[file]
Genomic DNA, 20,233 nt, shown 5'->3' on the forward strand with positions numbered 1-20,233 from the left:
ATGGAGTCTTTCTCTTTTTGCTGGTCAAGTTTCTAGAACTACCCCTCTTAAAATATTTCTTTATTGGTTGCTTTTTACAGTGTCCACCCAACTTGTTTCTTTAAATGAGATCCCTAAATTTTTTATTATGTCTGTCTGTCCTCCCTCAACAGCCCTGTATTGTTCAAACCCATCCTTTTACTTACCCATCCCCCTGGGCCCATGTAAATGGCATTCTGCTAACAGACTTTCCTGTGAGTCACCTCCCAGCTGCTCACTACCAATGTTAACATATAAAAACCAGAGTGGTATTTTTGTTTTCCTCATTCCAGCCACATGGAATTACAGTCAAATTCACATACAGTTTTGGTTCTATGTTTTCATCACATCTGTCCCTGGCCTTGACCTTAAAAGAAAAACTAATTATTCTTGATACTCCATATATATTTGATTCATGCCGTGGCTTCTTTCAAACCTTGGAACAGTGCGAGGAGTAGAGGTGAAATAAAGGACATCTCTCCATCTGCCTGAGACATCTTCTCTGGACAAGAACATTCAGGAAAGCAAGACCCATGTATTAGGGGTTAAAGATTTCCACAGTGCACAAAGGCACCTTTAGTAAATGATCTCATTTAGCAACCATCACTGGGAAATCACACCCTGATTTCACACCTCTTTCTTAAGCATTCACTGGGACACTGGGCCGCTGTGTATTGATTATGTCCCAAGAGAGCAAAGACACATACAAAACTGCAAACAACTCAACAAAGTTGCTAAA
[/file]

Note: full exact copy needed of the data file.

Genomic DNA, 20,233 nt, shown 5'->3' on the forward strand with positions numbered 1-20,233 from the left:
ATGGAGTCTTTCTCTTTTTGCTGGTCAAGTTTCTAGAACTACCCCTCTTAAAATATTTCTTTATTGGTTGCTTTTTACAGTGTCCACCCAACTTGTTTCTTTAAATGAGATCCCTAAATTTTTTATTATGTCTGTCTGTCCTCCCTCAACAGCCCTGTATTGTTCAAACCCATCCTTTTACTTACCCATCCCCCTGGGCCCATGTAAATGGCATTCTGCTAACAGACTTTCCTGTGAGTCACCTCCCAGCTGCTCACTACCAATGTTAACATATAAAAACCAGAGTGGTATTTTTGTTTTCCTCATTCCAGCCACATGGAATTACAGTCAAATTCACATACAGTTTTGGTTCTATGTTTTCATCACATCTGTCCCTGGCCTTGACCTTAAAAGAAAAACTAATTATTCTTGATACTCCATATATATTTGATTCATGCCGTGGCTTCTTTCAAACCTTGGAACAGTGCGAGGAGTAGAGGTGAAATAAAGGACATCTCTCCATCTGCCTGAGACATCTTCTCTGGACAAGAACATTCAGGAAAGCAAGACCCATGTATTAGGGGTTAAAGATTTCCACAGTGCACAAAGGCACCTTTAGTAAATGATCTCATTTAGCAACCATCACTGGGAAATCACACCCTGATTTCACACCTCTTTCTTAAGCATTCACTGGGACACTGGGCCGCTGTGTATTGATTATGTCCCAAGAGAGCAAAGACACATACAAAACTGCAAACAACTCAACAAAGTTGCTAAA